There is a major trend towards IT-led operations and industry-wide adoption of modern technology practices as organisations drive forward strategies for self-service, operational efficiency, customer experience and data. There is also a huge amount of noise in industry about how to gear an organisation for technology-centric tactics.
There is a major trend towards IT-led operations and industry-wide adoption of modern technology practices as organisations drive forward strategies for self-service, operational efficiency, customer experience and data.
There is also a huge amount of noise in industry about how to gear an organisation for technology-centric tactics. There are dozens of new “ways of work” with fancy names and a never-ending list of tools promising to get you there. Reading between the lines however, there are really only a few major themes which are worth recognising when sizing up and planning your major digital initiatives ahead.
1. Platform orientation
Implementing an internal technology platform strategy, where you logically group your IT efforts into platforms for a specific product, service or channel towards users, allows you to launch products faster and offer a more consistent customer experience across all channels.
Internal platforms are the secret weapon behind rapidly growing companies who are further along the path to technology-centric strategies. They are also one of the keys to leverage limited technology capacity within an enterprise.
2. Product vs project thinking
Product-centric development encourages a way of budgeting, planning and executing technology projects as if they will never end, and as if they are revenue-generating lines of business – rather than cost centres. The principle is to fully maximise the potential of each technology idea or need, without strangling it in fixed plans, timelines and budgets. This fits the malleable nature of software, encouraging experimentation, but also creating accountability and team buy-in.
Results globally are telling us it is high time to campaign for this way of thinking, but it will almost always take substantial internal effort to promote the concept and culture within the ranks (and execs) of an established organisation.
3. Technical debt will put the brakes on agility
Technical debt will be unavoidable as you chase deadlines and competition in order to deploy new products, features and systems. As this debt builds up, it becomes ungovernable, and technology teams become mired in it. They will spend the greater part of their time paying off the “interest payments” from past projects, instead of working on new features or critical new updates.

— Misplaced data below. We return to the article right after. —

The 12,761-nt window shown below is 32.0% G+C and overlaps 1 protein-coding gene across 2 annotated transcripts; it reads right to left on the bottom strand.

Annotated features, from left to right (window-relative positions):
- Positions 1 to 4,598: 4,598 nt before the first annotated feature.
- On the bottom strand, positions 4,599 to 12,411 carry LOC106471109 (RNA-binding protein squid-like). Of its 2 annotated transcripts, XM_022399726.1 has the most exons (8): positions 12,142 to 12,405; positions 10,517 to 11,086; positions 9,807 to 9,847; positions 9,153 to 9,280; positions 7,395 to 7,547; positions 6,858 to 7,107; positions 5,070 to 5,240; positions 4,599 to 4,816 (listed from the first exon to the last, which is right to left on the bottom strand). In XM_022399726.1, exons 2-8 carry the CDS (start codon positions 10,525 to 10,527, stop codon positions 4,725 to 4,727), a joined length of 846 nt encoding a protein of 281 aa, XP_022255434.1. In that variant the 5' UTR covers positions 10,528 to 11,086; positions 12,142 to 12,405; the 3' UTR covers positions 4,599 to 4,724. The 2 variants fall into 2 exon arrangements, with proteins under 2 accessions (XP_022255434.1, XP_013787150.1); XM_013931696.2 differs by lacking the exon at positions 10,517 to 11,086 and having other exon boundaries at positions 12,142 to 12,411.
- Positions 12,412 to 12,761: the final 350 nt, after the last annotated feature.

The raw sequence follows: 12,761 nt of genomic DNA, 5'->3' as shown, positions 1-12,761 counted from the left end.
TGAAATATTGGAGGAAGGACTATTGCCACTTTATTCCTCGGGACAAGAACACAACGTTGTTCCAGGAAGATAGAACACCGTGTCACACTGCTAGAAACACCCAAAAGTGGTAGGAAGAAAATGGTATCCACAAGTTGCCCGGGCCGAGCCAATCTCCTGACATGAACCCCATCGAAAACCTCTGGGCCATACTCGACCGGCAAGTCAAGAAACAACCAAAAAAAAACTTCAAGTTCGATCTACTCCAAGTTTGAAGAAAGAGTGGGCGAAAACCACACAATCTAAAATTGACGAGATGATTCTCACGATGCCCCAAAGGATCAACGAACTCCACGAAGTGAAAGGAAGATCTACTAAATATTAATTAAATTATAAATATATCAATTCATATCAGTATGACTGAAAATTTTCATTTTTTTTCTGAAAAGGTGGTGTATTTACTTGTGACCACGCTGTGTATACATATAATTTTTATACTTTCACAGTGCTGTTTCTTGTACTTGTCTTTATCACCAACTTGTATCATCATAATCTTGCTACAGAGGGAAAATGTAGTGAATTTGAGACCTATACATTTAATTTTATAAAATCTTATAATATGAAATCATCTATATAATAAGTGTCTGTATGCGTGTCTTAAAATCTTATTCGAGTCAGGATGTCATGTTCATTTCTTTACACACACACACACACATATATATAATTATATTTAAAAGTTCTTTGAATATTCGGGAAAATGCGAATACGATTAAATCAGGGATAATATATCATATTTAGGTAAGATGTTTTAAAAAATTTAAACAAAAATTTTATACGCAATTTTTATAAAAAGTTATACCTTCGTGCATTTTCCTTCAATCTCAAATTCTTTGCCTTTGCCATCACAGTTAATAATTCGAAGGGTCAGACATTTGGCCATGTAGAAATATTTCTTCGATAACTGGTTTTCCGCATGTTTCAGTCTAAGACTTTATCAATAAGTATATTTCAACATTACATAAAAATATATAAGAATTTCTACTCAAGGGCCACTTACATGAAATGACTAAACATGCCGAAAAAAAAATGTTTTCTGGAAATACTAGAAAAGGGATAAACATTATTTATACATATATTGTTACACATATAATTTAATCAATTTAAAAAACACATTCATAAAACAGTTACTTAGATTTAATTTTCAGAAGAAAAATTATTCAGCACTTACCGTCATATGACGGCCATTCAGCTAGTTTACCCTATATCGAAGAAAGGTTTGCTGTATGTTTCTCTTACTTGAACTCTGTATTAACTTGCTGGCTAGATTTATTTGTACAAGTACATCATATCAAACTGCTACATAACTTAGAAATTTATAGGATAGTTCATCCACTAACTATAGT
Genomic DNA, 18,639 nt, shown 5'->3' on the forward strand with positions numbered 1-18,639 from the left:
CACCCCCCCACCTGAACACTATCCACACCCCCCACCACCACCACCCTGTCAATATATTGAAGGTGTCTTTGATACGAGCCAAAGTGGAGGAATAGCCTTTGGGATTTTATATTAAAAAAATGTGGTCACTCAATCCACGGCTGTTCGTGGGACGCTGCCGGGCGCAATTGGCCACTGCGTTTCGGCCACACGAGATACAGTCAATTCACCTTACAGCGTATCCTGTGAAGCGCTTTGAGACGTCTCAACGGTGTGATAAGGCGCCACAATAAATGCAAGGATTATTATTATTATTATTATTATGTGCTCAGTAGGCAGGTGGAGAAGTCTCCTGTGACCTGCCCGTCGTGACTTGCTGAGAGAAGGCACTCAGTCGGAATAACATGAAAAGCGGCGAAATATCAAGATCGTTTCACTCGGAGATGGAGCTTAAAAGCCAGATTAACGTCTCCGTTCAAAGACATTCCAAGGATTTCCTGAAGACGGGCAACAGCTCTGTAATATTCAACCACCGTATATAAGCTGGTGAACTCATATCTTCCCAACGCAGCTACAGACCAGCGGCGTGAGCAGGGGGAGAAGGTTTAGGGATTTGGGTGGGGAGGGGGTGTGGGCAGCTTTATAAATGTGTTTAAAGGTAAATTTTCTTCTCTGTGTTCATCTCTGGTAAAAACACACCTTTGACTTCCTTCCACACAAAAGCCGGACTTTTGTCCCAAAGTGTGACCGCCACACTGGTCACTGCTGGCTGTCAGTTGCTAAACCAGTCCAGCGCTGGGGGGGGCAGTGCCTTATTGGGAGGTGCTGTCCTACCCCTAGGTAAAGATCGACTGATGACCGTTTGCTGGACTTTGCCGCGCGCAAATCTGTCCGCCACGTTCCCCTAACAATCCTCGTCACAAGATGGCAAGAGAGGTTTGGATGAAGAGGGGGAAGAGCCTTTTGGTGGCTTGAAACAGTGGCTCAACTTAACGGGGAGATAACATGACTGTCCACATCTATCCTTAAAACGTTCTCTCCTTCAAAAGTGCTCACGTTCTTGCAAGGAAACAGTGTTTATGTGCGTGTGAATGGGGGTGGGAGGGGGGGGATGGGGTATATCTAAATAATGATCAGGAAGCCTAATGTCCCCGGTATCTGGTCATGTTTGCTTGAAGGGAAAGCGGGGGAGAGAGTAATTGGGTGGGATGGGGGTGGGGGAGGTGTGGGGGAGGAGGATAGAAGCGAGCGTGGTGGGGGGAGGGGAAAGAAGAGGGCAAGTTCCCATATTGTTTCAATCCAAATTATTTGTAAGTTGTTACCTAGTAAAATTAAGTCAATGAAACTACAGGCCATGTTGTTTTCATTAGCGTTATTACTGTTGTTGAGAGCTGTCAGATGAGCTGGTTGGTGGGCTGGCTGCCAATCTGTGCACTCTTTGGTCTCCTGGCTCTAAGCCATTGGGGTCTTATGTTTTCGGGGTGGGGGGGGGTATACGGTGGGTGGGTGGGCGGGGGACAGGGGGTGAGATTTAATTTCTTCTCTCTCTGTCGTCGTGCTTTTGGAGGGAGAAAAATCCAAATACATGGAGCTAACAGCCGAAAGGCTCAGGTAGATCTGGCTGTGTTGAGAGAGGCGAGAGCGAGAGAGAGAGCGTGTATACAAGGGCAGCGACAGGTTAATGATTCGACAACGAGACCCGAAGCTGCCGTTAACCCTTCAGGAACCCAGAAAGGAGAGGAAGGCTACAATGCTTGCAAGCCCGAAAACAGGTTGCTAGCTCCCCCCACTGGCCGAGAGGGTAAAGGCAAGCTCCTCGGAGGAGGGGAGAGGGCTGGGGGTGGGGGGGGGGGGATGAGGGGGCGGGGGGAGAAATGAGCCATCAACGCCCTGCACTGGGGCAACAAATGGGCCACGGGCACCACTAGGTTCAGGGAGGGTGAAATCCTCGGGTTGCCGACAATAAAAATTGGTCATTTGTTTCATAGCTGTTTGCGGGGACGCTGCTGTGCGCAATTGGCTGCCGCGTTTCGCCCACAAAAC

The trick here is to have the right intent upfront, which is to be committed and aware. It has been proven to just take discipline in how you proactively measure, assess and address in a constant cycle to prevent tech debt spinning out of control.
4. Invest in continuous delivery (CI/CD)
Frequently aggravating many smaller risks is far safer than taking huge bets once a year. A rollback from a week’s worth of work will hardly be noticed, unwinding 6 months of work because one of the features broke takes a toll on brand, opportunity and on the stress levels in the business!
Installing continuous practices for integration and delivery depend on culture within the organisation. Gaining business buy-in can be tough when doubt is based on misconceptions. This means we need to invest the time in experimenting and demonstrating business value, starting immediately with smaller pieces of less critical work. It is possible to create a groundswell of support from business which goes beyond evangelism.
5. Talent is the key to all of this
Getting these few big areas right will make the difference in your big tech bets over the next few years. The theme in all of these is really one of internal culture: gearing your teams and stakeholders to think about technology's central position in business strategy.
If you have the right IT talent at your disposal, they will naturally know and embody most of these concepts fundamentally, leaving you to only point them in the right direction. With excellent people, excellent culture and excellent leadership, adopting these themes correctly should be a seamless experience as a high level of ownership and critical evaluation happens constantly at the lowest levels.
This means that there are really just two critical challenges you will face when looking at combined agility: forging the right team with the skills and energy to drive the project, and generating business buy-in for a way of working and thinking which is evolutionary.